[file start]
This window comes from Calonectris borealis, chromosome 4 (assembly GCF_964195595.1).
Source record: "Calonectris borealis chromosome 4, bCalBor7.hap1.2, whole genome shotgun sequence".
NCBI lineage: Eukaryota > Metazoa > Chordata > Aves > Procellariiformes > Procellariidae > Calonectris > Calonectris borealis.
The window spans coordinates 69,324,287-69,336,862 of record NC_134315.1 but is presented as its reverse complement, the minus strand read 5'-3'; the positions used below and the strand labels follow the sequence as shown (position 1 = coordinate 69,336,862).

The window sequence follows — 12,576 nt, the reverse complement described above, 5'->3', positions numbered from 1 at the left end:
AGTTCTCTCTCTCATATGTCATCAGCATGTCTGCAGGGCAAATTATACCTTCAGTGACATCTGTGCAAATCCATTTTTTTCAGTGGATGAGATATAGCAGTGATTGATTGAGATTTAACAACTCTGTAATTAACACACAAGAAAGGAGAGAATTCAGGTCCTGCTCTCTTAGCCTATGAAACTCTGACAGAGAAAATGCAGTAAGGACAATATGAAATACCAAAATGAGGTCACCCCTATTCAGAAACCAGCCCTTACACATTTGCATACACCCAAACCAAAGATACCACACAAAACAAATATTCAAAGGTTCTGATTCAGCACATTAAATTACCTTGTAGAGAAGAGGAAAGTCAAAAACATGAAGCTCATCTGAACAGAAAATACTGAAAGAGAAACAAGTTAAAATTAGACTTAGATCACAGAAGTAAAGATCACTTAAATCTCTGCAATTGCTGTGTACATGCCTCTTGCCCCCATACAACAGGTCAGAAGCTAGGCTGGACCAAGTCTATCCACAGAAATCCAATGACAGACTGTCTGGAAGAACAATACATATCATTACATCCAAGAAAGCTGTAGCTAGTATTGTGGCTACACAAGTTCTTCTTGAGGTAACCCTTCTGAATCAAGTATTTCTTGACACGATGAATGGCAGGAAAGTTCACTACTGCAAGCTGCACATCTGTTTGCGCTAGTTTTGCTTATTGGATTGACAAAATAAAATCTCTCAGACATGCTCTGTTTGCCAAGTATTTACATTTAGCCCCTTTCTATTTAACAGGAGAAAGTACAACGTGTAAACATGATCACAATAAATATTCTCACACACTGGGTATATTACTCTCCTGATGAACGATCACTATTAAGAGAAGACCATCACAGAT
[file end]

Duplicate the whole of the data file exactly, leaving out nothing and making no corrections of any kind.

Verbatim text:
This window comes from Calonectris borealis, chromosome 4 (assembly GCF_964195595.1).
Source record: "Calonectris borealis chromosome 4, bCalBor7.hap1.2, whole genome shotgun sequence".
NCBI lineage: Eukaryota > Metazoa > Chordata > Aves > Procellariiformes > Procellariidae > Calonectris > Calonectris borealis.
The window spans coordinates 69,324,287-69,336,862 of record NC_134315.1 but is presented as its reverse complement, the minus strand read 5'-3'; the positions used below and the strand labels follow the sequence as shown (position 1 = coordinate 69,336,862).

The window sequence follows — 12,576 nt, the reverse complement described above, 5'->3', positions numbered from 1 at the left end:
AGTTCTCTCTCTCATATGTCATCAGCATGTCTGCAGGGCAAATTATACCTTCAGTGACATCTGTGCAAATCCATTTTTTTCAGTGGATGAGATATAGCAGTGATTGATTGAGATTTAACAACTCTGTAATTAACACACAAGAAAGGAGAGAATTCAGGTCCTGCTCTCTTAGCCTATGAAACTCTGACAGAGAAAATGCAGTAAGGACAATATGAAATACCAAAATGAGGTCACCCCTATTCAGAAACCAGCCCTTACACATTTGCATACACCCAAACCAAAGATACCACACAAAACAAATATTCAAAGGTTCTGATTCAGCACATTAAATTACCTTGTAGAGAAGAGGAAAGTCAAAAACATGAAGCTCATCTGAACAGAAAATACTGAAAGAGAAACAAGTTAAAATTAGACTTAGATCACAGAAGTAAAGATCACTTAAATCTCTGCAATTGCTGTGTACATGCCTCTTGCCCCCATACAACAGGTCAGAAGCTAGGCTGGACCAAGTCTATCCACAGAAATCCAATGACAGACTGTCTGGAAGAACAATACATATCATTACATCCAAGAAAGCTGTAGCTAGTATTGTGGCTACACAAGTTCTTCTTGAGGTAACCCTTCTGAATCAAGTATTTCTTGACACGATGAATGGCAGGAAAGTTCACTACTGCAAGCTGCACATCTGTTTGCGCTAGTTTTGCTTATTGGATTGACAAAATAAAATCTCTCAGACATGCTCTGTTTGCCAAGTATTTACATTTAGCCCCTTTCTATTTAACAGGAGAAAGTACAACGTGTAAACATGATCACAATAAATATTCTCACACACTGGGTATATTACTCTCCTGATGAACGATCACTATTAAGAGAAGACCATCACAGAT